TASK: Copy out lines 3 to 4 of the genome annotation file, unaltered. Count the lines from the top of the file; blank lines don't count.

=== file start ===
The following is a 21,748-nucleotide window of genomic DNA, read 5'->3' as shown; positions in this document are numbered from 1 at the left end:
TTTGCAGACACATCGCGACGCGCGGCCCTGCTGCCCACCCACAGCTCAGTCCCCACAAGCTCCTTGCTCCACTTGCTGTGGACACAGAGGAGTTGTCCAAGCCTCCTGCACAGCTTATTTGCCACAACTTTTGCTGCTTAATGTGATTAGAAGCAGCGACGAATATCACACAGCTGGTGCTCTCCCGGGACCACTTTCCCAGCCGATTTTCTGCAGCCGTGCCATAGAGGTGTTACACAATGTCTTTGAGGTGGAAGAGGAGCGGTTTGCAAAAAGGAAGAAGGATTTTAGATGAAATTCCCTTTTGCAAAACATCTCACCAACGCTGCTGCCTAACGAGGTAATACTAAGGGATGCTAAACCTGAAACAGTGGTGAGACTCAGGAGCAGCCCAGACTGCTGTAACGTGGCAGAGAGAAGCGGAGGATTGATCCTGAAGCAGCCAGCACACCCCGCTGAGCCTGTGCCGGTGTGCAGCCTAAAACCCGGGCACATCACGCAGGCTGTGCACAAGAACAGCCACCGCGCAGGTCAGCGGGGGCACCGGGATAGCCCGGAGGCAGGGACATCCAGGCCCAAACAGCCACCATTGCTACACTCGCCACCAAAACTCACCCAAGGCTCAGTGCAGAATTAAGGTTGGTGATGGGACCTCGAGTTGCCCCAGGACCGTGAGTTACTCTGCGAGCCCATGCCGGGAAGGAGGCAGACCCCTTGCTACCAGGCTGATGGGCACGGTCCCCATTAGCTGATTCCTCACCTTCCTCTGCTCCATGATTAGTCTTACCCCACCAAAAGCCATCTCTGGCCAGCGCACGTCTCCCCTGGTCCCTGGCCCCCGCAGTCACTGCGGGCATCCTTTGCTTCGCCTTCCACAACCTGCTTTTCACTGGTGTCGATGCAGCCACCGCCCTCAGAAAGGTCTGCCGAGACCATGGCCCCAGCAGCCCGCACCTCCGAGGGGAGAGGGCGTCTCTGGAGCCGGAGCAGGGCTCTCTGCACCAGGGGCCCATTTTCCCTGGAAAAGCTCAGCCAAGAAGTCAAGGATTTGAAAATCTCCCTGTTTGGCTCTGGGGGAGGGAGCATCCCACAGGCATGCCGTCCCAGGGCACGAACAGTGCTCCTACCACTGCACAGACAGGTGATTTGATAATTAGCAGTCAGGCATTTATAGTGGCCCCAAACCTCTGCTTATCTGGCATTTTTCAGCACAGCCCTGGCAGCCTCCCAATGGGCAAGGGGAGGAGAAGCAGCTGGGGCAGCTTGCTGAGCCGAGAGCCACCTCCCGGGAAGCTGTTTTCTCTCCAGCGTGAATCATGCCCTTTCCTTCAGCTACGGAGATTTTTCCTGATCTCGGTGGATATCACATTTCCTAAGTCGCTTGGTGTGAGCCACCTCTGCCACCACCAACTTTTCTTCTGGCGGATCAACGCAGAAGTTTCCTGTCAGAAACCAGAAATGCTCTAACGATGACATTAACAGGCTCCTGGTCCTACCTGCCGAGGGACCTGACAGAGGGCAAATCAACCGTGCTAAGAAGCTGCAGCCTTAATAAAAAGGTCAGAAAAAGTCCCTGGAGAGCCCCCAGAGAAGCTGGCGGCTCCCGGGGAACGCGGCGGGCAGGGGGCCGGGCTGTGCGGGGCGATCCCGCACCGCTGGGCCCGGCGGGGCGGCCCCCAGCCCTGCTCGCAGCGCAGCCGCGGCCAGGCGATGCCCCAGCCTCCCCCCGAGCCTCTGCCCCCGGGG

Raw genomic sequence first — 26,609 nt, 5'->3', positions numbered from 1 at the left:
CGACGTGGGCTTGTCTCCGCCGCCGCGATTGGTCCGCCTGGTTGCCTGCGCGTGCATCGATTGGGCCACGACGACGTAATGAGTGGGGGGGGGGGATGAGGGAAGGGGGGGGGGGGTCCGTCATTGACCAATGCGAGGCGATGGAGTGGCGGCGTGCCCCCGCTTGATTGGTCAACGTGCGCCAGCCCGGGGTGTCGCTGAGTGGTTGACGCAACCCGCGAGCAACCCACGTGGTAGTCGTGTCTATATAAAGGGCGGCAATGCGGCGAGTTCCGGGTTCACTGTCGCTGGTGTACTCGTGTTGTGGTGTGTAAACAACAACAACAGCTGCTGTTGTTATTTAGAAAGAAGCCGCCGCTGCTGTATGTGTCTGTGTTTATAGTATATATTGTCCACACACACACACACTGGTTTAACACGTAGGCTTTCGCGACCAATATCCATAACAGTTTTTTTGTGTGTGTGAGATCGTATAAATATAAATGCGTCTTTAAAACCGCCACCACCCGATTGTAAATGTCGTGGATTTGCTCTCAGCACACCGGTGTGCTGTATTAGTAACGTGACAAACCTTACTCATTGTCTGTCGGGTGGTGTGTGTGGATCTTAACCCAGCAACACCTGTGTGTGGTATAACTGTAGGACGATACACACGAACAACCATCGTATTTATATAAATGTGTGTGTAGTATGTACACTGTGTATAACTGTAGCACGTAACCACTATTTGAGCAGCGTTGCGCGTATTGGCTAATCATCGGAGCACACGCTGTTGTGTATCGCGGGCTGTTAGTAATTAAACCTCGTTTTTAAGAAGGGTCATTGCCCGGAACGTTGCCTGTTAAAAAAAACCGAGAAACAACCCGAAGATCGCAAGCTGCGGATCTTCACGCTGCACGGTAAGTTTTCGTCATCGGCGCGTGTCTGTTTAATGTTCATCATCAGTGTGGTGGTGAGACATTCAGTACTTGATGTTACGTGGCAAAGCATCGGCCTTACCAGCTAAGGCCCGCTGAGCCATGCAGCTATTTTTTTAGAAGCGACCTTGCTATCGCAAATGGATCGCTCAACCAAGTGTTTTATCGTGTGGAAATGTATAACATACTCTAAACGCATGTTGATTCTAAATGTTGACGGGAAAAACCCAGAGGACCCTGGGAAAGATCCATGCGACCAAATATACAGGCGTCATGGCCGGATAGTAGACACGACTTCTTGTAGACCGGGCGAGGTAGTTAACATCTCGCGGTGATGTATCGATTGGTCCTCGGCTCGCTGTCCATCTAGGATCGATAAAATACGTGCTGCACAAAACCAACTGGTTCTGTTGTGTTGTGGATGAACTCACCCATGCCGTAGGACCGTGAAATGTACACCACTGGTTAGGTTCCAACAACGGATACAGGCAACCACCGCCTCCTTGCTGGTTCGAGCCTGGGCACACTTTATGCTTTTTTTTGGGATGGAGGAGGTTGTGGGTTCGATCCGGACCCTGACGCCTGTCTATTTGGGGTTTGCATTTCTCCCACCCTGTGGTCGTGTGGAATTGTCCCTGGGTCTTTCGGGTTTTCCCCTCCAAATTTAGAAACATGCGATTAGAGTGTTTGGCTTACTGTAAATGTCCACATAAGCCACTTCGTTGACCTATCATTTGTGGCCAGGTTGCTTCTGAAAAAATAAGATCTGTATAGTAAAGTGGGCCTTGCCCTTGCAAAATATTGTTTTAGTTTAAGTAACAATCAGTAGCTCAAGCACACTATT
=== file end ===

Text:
Raw genomic sequence first — 26,609 nt, 5'->3', positions numbered from 1 at the left:
CGACGTGGGCTTGTCTCCGCCGCCGCGATTGGTCCGCCTGGTTGCCTGCGCGTGCATCGATTGGGCCACGACGACGTAATGAGTGGGGGGGGGGGATGAGGGAAGGGGGGGGGGGGTCCGTCATTGACCAATGCGAGGCGATGGAGTGGCGGCGTGCCCCCGCTTGATTGGTCAACGTGCGCCAGCCCGGGGTGTCGCTGAGTGGTTGACGCAACCCGCGAGCAACCCACGTGGTAGTCGTGTCTATATAAAGGGCGGCAATGCGGCGAGTTCCGGGTTCACTGTCGCTGGTGTACTCGTGTTGTGGTGTGTAAACAACAACAACAGCTGCTGTTGTTATTTAGAAAGAAGCCGCCGCTGCTGTATGTGTCTGTGTTTATAGTATATATTGTCCACACACACACACACTGGTTTAACACGTAGGCTTTCGCGACCAATATCCATAACAGTTTTTTTGTGTGTGTGAGATCGTATAAATATAAATGCGTCTTTAAAACCGCCACCACCCGATTGTAAATGTCGTGGATTTGCTCTCAGCACACCGGTGTGCTGTATTAGTAACGTGACAAACCTTACTCATTGTCTGTCGGGTGGTGTGTGTGGATCTTAACCCAGCAACACCTGTGTGTGGTATAACTGTAGGACGATACACACGAACAACCATCGTATTTATATAAATGTGTGTGTAGTATGTACACTGTGTATAACTGTAGCACGTAACCACTATTTGAGCAGCGTTGCGCGTATTGGCTAATCATCGGAGCACACGCTGTTGTGTATCGCGGGCTGTTAGTAATTAAACCTCGTTTTTAAGAAGGGTCATTGCCCGGAACGTTGCCTGTTAAAAAAAACCGAGAAACAACCCGAAGATCGCAAGCTGCGGATCTTCACGCTGCACGGTAAGTTTTCGTCATCGGCGCGTGTCTGTTTAATGTTCATCATCAGTGTGGTGGTGAGACATTCAGTACTTGATGTTACGTGGCAAAGCATCGGCCTTACCAGCTAAGGCCCGCTGAGCCATGCAGCTATTTTTTTAGAAGCGACCTTGCTATCGCAAATGGATCGCTCAACCAAGTGTTTTATCGTGTGGAAATGTATAACATACTCTAAACGCATGTTGATTCTAAATGTTGACGGGAAAAACCCAGAGGACCCTGGGAAAGATCCATGCGACCAAATATACAGGCGTCATGGCCGGATAGTAGACACGACTTCTTGTAGACCGGGCGAGGTAGTTAACATCTCGCGGTGATGTATCGATTGGTCCTCGGCTCGCTGTCCATCTAGGATCGATAAAATACGTGCTGCACAAAACCAACTGGTTCTGTTGTGTTGTGGATGAACTCACCCATGCCGTAGGACCGTGAAATGTACACCACTGGTTAGGTTCCAACAACGGATACAGGCAACCACCGCCTCCTTGCTGGTTCGAGCCTGGGCACACTTTATGCTTTTTTTTGGGATGGAGGAGGTTGTGGGTTCGATCCGGACCCTGACGCCTGTCTATTTGGGGTTTGCATTTCTCCCACCCTGTGGTCGTGTGGAATTGTCCCTGGGTCTTTCGGGTTTTCCCCTCCAAATTTAGAAACATGCGATTAGAGTGTTTGGCTTACTGTAAATGTCCACATAAGCCACTTCGTTGACCTATCATTTGTGGCCAGGTTGCTTCTGAAAAAATAAGATCTGTATAGTAAAGTGGGCCTTGCCCTTGCAAAATATTGTTTTAGTTTAAGTAACAATCAGTAGCTCAAGCACACTATT